What if you could live in a world where you had everything you ever wanted, or could ever possibly want, and yet, you still weren’t happy? Worse, what if you discovered you could never leave that world, and the longer you spent in it, the more your so-called utopia would irreversibly warp into a waking nightmare?
Echostasis, the upcoming first-person horror game from designer Jamie Gavin, takes place in such a world. A playable prologue for Echostasis is one of the 25 demos in this year’s Haunted PS1 Demo Disc compilation, an annual celebration of low-fi horror demos that started last year.
Gavin’s Echostasis demo thrusts the player into the role of an engineer working for a shadowy megacorporation known as Enigma. You’re working on the company’s latest project: An experimental immersive simulation system that allows its users to escape into their own personalized algorithmically-generated utopias known as “Echoes.”
The project is being assailed by a mysterious cyber-attack, threatening the life of one of its test subjects, and it’s up to you to save them by using “Dreamscape” — a highly illicit program introduced in Gavin’s previous game, The Enigma Machine, released in 2018 — to perform a “cerebral hijack” into their Echo and find the problem. However, not everything here is as it seems — including you.
The game demo is as bizarre as it is engrossing; it’s a first-person horror adventure in which players must navigate through the fractured mind palaces of the Echo program’s test subjects, with environmental designs that range from the visual artifact-laden, CRT scanline aesthetic of the Echo worlds themselves, to the Myst-inspired Art Deco rotunda hub of Enigma’s R&D headquarters. Players advance the stories by uncovering bracketed keyword prompts (eg. “[LIKE THIS]”) scattered throughout the environment, which then can be typed into the terminal located in the center of the hub, à la 2017’s Stories Untold.
Gavin’s experiences as a child, playing games that would occasionally glitch out without warning or explanation, served as inspirations for both Echostasis and The Enigma Machine. “Seeing the red screen of death on my PS2 for the first time may as well have meant that my console was haunted [and] that I was 100 percent going to die,” Gavin said in an email interview with Polygon. “That was the concept I wanted to play with in The Enigma Machine and Echostasis. That feeling of ‘Playing a game that was breaking down and rejecting the player.’”
Gavin also cited a range of other inspirations, from Dark Souls’ world-building to Metal Gear Solid 2’s fourth-wall breakage. He even cited Adam Curtis’ 2016 documentary Hypernormalisation for its strong visuals, psychological themes, and paranoia-inducing plot twists and revelations.
Another key element of Echostasis’ design and appeal is the game’s sound design, an unsettling vaporwave score created by composer Karl Barnes. “We wanted to evoke that retrospectively nauseating optimism of the 1980’s,” Gavin said. “When you take the upbeat tones of 80’s corporate America, and tweak them so they’re just off, it can create a feeling of a façade that is only just managing to hold itself together. I’m seriously impressed with how well Karl nailed the vibe; incorporating his music in my game early on had an influence on the visual design as it developed.”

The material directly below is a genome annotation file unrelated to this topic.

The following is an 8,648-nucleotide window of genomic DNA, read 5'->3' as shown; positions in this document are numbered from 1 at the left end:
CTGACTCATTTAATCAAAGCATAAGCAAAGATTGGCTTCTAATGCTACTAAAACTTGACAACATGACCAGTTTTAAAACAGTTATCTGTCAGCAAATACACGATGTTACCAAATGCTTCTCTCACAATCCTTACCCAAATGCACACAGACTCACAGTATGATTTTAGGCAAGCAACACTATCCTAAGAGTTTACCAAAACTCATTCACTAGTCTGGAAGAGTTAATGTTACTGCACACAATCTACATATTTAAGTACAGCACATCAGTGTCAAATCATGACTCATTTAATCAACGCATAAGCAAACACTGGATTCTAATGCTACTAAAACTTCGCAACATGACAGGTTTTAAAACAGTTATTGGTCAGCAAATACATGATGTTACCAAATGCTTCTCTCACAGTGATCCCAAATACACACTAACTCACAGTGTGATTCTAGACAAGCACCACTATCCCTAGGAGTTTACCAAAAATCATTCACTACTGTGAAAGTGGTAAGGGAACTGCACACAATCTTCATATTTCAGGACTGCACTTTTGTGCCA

That same essential element of meta-horror informs the story and presentation of Echostasis, albeit in a different form. While The Enigma Machine was about the torture that humans would inflict on artificial intelligences in the pursuit of “perfection,” treating them as if they were any other form of software instead of sentient entities capable of experiencing pain, Echostasis explores what would happen if we gave those same AIs power over our own lives.
“I’m fascinated by the notion that we have algorithms that have increasingly more and more influence over us every day,” said Gavin. “Nowadays, with many people’s entire lives taking place online, I find the idea that their daily experiences are dictated by some kind of omnipresence quite spooky in and of itself.”
Gavin cited social media platforms such as Twitter as examples of these technology companies whose power exceeds its grasp by shaping the perceptions of its users via algorithmic curation. “Twitter’s algorithm found that encouraging outrage was an effective way of driving ‘engagement’,” said Gavin. “Who knows what else could work?”
Despite his general reservations about the habitual toxicity and groupthink prevalent in many online communities, Gavin praised the Haunted PS1 team as the rare exception of an especially supportive and inspiring community that helped him to refine and implement his ideas. “They are some of the most inspiring and hardworking people I’ve talked to,” he said. “While I’m not usually one to show my work-in-progress. HPS1 still gave me an environment where ideas could be bounced around and creativity could flourish.”
The final, full version of Echostasis is slated to launch this summer. Gavin has created a Patreon account to assist with the development costs of both the game and several others, each set in the Enigma Machine universe, with their own unique gameplay and themes. “I’d like to keep the universe vague enough that whatever idea I have at the time can have a place within it,” said Gavin. “My hope for all these games is that while they may each attempt to make a different point with different gameplay, they should all come together to form a consistent theme throughout.”
Echostasis is available to pre-order on Steam. The demo for Echostasis’ prologue is available to download on itch.io.